How to Negotiate on Your Engagement Ring?

16


So, you’ve begun your quest for the perfect engagement ring. You’ve found a gorgeous statement piece, but the price is slightly over your budget. Negotiating with your jeweler for a better price is an easy solution to this problem. But is this standard practice? Will the jeweler be offended? And how do you even go about it? And will negotiating even work?

I’m Afshin Shaddaie, and I’ve been selling jewelry (especially rare and vintage) for decades. In this article, I’ll reveal all the insider secrets on negotiating for a better price on your jewelry.

Is it Rude to Negotiate on an Engagement Ring?

Afshin Negotiating prices on vintage ring at estate diamond jewelry showroom

I’m happy to tell you that the answer is no. It is not rude to negotiate the price of your jewelry.

It is indeed wholly appropriate to negotiate the price of any piece of jewelry. Jewelers know this and will expect it.

That being said, it’s important to note that commercial jewelry chain stores (and brand-name jewelry stores) will almost always immediately shoot down your negotiating attempts. They have fixed (and heavily inflated) prices, and they have no intention of going down even a little. Honestly, I wouldn’t even bother trying to negotiate with them.

On the other hand, smaller boutiques and online websites will almost always be entirely open for a bit of haggling.

Our company, Estate Diamond Jewelry, for example, has been in business for over 40 years and has one of the largest collections of vintage rings in the world, and yet we still work with each of our customers to find a price that works for them. Negotiations are a part of our day-to-day.

The critical key for customers to learn is how to negotiate and what not to say or do.

Top Insider Secrets on Negotiating Your Engagement Ring Price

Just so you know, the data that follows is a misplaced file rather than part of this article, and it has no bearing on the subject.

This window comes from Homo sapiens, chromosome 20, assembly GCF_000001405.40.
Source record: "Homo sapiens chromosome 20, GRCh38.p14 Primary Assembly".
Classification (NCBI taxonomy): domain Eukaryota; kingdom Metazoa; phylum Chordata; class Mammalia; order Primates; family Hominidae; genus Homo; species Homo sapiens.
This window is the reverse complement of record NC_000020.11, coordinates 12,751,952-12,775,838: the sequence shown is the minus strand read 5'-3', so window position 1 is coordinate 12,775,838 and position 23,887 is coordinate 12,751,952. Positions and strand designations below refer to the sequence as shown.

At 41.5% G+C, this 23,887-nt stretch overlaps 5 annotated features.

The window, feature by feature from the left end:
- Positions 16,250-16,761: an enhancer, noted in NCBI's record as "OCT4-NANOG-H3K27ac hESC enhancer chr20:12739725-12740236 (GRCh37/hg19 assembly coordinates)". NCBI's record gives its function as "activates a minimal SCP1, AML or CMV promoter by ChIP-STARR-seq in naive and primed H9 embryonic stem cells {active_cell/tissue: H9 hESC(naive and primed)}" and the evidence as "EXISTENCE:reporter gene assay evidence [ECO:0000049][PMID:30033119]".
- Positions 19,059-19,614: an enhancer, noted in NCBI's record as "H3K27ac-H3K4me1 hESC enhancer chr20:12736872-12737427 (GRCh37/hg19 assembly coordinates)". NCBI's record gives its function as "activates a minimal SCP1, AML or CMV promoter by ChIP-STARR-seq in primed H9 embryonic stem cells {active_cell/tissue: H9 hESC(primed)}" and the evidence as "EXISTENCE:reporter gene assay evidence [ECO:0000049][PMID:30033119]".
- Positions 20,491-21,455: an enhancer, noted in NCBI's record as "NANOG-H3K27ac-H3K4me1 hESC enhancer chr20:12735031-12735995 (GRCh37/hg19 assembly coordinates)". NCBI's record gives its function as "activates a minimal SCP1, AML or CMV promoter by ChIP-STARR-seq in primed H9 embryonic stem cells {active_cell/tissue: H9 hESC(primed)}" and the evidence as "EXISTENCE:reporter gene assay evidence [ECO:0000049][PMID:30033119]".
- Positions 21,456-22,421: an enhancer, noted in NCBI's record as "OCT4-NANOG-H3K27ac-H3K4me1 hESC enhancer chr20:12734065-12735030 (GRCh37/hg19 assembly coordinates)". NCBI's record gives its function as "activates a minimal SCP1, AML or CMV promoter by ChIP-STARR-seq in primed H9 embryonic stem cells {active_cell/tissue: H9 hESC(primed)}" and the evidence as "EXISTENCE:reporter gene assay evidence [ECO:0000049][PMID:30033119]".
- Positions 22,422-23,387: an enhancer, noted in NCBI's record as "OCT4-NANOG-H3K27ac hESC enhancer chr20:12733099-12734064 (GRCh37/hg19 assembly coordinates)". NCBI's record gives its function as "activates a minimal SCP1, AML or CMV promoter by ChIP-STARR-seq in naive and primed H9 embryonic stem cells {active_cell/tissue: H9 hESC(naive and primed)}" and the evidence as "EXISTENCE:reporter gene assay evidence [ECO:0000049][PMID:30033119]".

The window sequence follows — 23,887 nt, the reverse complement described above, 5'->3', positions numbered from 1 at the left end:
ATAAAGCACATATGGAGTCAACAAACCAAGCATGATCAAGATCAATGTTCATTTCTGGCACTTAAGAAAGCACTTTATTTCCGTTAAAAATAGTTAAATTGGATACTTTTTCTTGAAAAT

Customer Holding Emerald Cut Diamond Engagement Ring in Showroom

Here are my top hacks on how to help you negotiate like a pro when buying an engagement ring (or any jewelry for that matter).

1. Find a Promo Code

woman using credit card to use online jewelry promo

This is the easiest and most effective technique for scoring a better price.

Jewelry stores (especially online jewelry stores) always run discounts and promotions. These promotions will usually range from 5% to 10%.

Search their website, social media platforms, and email lists for their latest promo code. Even if the code has already expired, you can usually ask if they’re willing to extend it for you.

Chances are – if you ask nicely – the jewelry store will agree to apply the discount.

Expert Tip: Use a website like dealspotr.com to find promo codes for your desired engagement ring store.

2. Determine a Good Price to Start Negotiations

woman offering a jeweler a price negotiated price shaking hands

Let’s say you can’t find any promo codes, or the promo codes are for a 5% discount or less. In that case, you may want to try negotiating the price without mentioning a promo code.

Once you settled on a ring, look at the price and determine how much you can reasonably counteroffer.

One of the biggest mistakes when negotiating for an engagement ring is starting off on the wrong amount.

If a diamond ring is listed online for $1,800 – for example – and you call them up and counter-offer to buy it for $500, they will reject your offer and be reluctant to continue the conversation. Most jewelers will dismiss you as not serious – rightfully so – and you will miss your chance at getting a good discount.